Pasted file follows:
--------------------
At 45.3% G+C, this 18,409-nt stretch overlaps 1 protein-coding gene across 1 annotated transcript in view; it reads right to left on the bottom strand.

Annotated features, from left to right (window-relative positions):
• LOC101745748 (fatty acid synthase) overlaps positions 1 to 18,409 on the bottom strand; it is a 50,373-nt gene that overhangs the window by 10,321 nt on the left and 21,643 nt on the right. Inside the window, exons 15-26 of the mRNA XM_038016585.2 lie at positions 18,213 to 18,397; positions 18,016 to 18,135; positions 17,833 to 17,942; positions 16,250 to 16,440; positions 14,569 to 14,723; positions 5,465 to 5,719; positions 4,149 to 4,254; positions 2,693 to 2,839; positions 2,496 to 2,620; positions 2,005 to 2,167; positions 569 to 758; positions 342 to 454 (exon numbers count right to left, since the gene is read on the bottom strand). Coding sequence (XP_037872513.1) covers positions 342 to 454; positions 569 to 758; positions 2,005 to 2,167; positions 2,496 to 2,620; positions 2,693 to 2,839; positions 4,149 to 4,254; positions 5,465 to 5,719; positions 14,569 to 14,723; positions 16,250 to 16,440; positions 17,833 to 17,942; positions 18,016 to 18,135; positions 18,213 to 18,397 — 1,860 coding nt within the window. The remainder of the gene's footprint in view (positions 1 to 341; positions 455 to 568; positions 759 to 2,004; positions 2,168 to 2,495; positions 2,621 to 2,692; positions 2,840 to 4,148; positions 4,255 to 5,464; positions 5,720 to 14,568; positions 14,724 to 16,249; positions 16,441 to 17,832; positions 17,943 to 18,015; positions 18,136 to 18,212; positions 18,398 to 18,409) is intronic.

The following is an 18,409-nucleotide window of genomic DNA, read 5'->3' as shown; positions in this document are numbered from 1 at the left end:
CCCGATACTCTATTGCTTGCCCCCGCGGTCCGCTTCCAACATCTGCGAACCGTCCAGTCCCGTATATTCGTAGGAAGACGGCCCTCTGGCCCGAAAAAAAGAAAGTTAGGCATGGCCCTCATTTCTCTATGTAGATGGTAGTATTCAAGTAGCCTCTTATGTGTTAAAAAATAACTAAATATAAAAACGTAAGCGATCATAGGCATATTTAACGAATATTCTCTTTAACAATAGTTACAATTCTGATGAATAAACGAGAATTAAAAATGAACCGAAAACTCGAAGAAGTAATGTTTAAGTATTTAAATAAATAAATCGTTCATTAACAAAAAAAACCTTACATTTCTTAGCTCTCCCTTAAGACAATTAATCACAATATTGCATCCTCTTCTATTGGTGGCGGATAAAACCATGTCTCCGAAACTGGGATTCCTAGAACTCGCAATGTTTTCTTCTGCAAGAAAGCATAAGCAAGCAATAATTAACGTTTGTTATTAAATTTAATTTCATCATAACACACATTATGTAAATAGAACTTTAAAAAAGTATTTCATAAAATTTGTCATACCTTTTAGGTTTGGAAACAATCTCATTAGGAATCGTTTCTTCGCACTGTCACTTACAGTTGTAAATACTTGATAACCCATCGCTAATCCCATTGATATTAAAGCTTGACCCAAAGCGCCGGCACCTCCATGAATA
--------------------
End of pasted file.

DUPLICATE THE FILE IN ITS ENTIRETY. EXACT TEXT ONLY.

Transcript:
At 45.3% G+C, this 18,409-nt stretch overlaps 1 protein-coding gene across 1 annotated transcript in view; it reads right to left on the bottom strand.

Annotated features, from left to right (window-relative positions):
• LOC101745748 (fatty acid synthase) overlaps positions 1 to 18,409 on the bottom strand; it is a 50,373-nt gene that overhangs the window by 10,321 nt on the left and 21,643 nt on the right. Inside the window, exons 15-26 of the mRNA XM_038016585.2 lie at positions 18,213 to 18,397; positions 18,016 to 18,135; positions 17,833 to 17,942; positions 16,250 to 16,440; positions 14,569 to 14,723; positions 5,465 to 5,719; positions 4,149 to 4,254; positions 2,693 to 2,839; positions 2,496 to 2,620; positions 2,005 to 2,167; positions 569 to 758; positions 342 to 454 (exon numbers count right to left, since the gene is read on the bottom strand). Coding sequence (XP_037872513.1) covers positions 342 to 454; positions 569 to 758; positions 2,005 to 2,167; positions 2,496 to 2,620; positions 2,693 to 2,839; positions 4,149 to 4,254; positions 5,465 to 5,719; positions 14,569 to 14,723; positions 16,250 to 16,440; positions 17,833 to 17,942; positions 18,016 to 18,135; positions 18,213 to 18,397 — 1,860 coding nt within the window. The remainder of the gene's footprint in view (positions 1 to 341; positions 455 to 568; positions 759 to 2,004; positions 2,168 to 2,495; positions 2,621 to 2,692; positions 2,840 to 4,148; positions 4,255 to 5,464; positions 5,720 to 14,568; positions 14,724 to 16,249; positions 16,441 to 17,832; positions 17,943 to 18,015; positions 18,136 to 18,212; positions 18,398 to 18,409) is intronic.

The following is an 18,409-nucleotide window of genomic DNA, read 5'->3' as shown; positions in this document are numbered from 1 at the left end:
CCCGATACTCTATTGCTTGCCCCCGCGGTCCGCTTCCAACATCTGCGAACCGTCCAGTCCCGTATATTCGTAGGAAGACGGCCCTCTGGCCCGAAAAAAAGAAAGTTAGGCATGGCCCTCATTTCTCTATGTAGATGGTAGTATTCAAGTAGCCTCTTATGTGTTAAAAAATAACTAAATATAAAAACGTAAGCGATCATAGGCATATTTAACGAATATTCTCTTTAACAATAGTTACAATTCTGATGAATAAACGAGAATTAAAAATGAACCGAAAACTCGAAGAAGTAATGTTTAAGTATTTAAATAAATAAATCGTTCATTAACAAAAAAAACCTTACATTTCTTAGCTCTCCCTTAAGACAATTAATCACAATATTGCATCCTCTTCTATTGGTGGCGGATAAAACCATGTCTCCGAAACTGGGATTCCTAGAACTCGCAATGTTTTCTTCTGCAAGAAAGCATAAGCAAGCAATAATTAACGTTTGTTATTAAATTTAATTTCATCATAACACACATTATGTAAATAGAACTTTAAAAAAGTATTTCATAAAATTTGTCATACCTTTTAGGTTTGGAAACAATCTCATTAGGAATCGTTTCTTCGCACTGTCACTTACAGTTGTAAATACTTGATAACCCATCGCTAATCCCATTGATATTAAAGCTTGACCCAAAGCGCCGGCACCTCCATGAATA